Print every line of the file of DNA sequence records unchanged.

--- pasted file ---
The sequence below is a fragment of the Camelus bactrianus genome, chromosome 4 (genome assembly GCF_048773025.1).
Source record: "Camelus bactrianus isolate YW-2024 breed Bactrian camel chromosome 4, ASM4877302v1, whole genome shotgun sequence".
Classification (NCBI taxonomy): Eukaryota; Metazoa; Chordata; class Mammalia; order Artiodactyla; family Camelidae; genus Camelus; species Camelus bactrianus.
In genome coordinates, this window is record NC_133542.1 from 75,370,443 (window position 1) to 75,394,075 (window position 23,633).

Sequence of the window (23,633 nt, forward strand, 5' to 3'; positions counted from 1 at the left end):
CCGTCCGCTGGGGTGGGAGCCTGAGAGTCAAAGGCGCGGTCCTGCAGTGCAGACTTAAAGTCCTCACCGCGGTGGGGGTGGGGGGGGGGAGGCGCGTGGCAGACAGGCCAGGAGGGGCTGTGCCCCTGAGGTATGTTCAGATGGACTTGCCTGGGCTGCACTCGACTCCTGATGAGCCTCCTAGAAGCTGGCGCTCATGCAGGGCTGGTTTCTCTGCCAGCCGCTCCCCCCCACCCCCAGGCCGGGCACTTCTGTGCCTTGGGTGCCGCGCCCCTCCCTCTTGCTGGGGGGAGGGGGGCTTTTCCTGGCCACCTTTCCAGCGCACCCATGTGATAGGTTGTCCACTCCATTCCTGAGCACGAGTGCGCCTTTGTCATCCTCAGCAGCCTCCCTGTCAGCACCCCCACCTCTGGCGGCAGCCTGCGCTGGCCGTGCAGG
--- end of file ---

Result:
The sequence below is a fragment of the Camelus bactrianus genome, chromosome 4 (genome assembly GCF_048773025.1).
Source record: "Camelus bactrianus isolate YW-2024 breed Bactrian camel chromosome 4, ASM4877302v1, whole genome shotgun sequence".
Classification (NCBI taxonomy): Eukaryota; Metazoa; Chordata; class Mammalia; order Artiodactyla; family Camelidae; genus Camelus; species Camelus bactrianus.
In genome coordinates, this window is record NC_133542.1 from 75,370,443 (window position 1) to 75,394,075 (window position 23,633).

Sequence of the window (23,633 nt, forward strand, 5' to 3'; positions counted from 1 at the left end):
CCGTCCGCTGGGGTGGGAGCCTGAGAGTCAAAGGCGCGGTCCTGCAGTGCAGACTTAAAGTCCTCACCGCGGTGGGGGTGGGGGGGGGGAGGCGCGTGGCAGACAGGCCAGGAGGGGCTGTGCCCCTGAGGTATGTTCAGATGGACTTGCCTGGGCTGCACTCGACTCCTGATGAGCCTCCTAGAAGCTGGCGCTCATGCAGGGCTGGTTTCTCTGCCAGCCGCTCCCCCCCACCCCCAGGCCGGGCACTTCTGTGCCTTGGGTGCCGCGCCCCTCCCTCTTGCTGGGGGGAGGGGGGCTTTTCCTGGCCACCTTTCCAGCGCACCCATGTGATAGGTTGTCCACTCCATTCCTGAGCACGAGTGCGCCTTTGTCATCCTCAGCAGCCTCCCTGTCAGCACCCCCACCTCTGGCGGCAGCCTGCGCTGGCCGTGCAGG